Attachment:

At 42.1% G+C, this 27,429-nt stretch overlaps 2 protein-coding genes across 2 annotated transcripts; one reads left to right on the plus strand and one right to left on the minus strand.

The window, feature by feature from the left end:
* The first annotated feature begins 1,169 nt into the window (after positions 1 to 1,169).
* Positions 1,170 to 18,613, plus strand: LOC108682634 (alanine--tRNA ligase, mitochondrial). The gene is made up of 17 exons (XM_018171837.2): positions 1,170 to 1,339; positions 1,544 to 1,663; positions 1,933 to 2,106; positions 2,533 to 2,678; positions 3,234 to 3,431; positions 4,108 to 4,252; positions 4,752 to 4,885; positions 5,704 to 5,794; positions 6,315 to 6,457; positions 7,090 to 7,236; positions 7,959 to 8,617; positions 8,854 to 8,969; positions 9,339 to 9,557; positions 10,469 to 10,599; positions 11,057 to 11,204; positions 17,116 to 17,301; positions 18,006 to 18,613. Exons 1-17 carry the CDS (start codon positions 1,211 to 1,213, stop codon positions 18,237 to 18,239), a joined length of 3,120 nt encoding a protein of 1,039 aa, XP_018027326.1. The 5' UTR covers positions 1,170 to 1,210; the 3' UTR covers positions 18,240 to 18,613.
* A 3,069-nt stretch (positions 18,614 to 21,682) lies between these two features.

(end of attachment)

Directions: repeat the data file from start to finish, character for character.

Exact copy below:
At 42.1% G+C, this 27,429-nt stretch overlaps 2 protein-coding genes across 2 annotated transcripts; one reads left to right on the plus strand and one right to left on the minus strand.

The window, feature by feature from the left end:
* The first annotated feature begins 1,169 nt into the window (after positions 1 to 1,169).
* Positions 1,170 to 18,613, plus strand: LOC108682634 (alanine--tRNA ligase, mitochondrial). The gene is made up of 17 exons (XM_018171837.2): positions 1,170 to 1,339; positions 1,544 to 1,663; positions 1,933 to 2,106; positions 2,533 to 2,678; positions 3,234 to 3,431; positions 4,108 to 4,252; positions 4,752 to 4,885; positions 5,704 to 5,794; positions 6,315 to 6,457; positions 7,090 to 7,236; positions 7,959 to 8,617; positions 8,854 to 8,969; positions 9,339 to 9,557; positions 10,469 to 10,599; positions 11,057 to 11,204; positions 17,116 to 17,301; positions 18,006 to 18,613. Exons 1-17 carry the CDS (start codon positions 1,211 to 1,213, stop codon positions 18,237 to 18,239), a joined length of 3,120 nt encoding a protein of 1,039 aa, XP_018027326.1. The 5' UTR covers positions 1,170 to 1,210; the 3' UTR covers positions 18,240 to 18,613.
* A 3,069-nt stretch (positions 18,614 to 21,682) lies between these two features.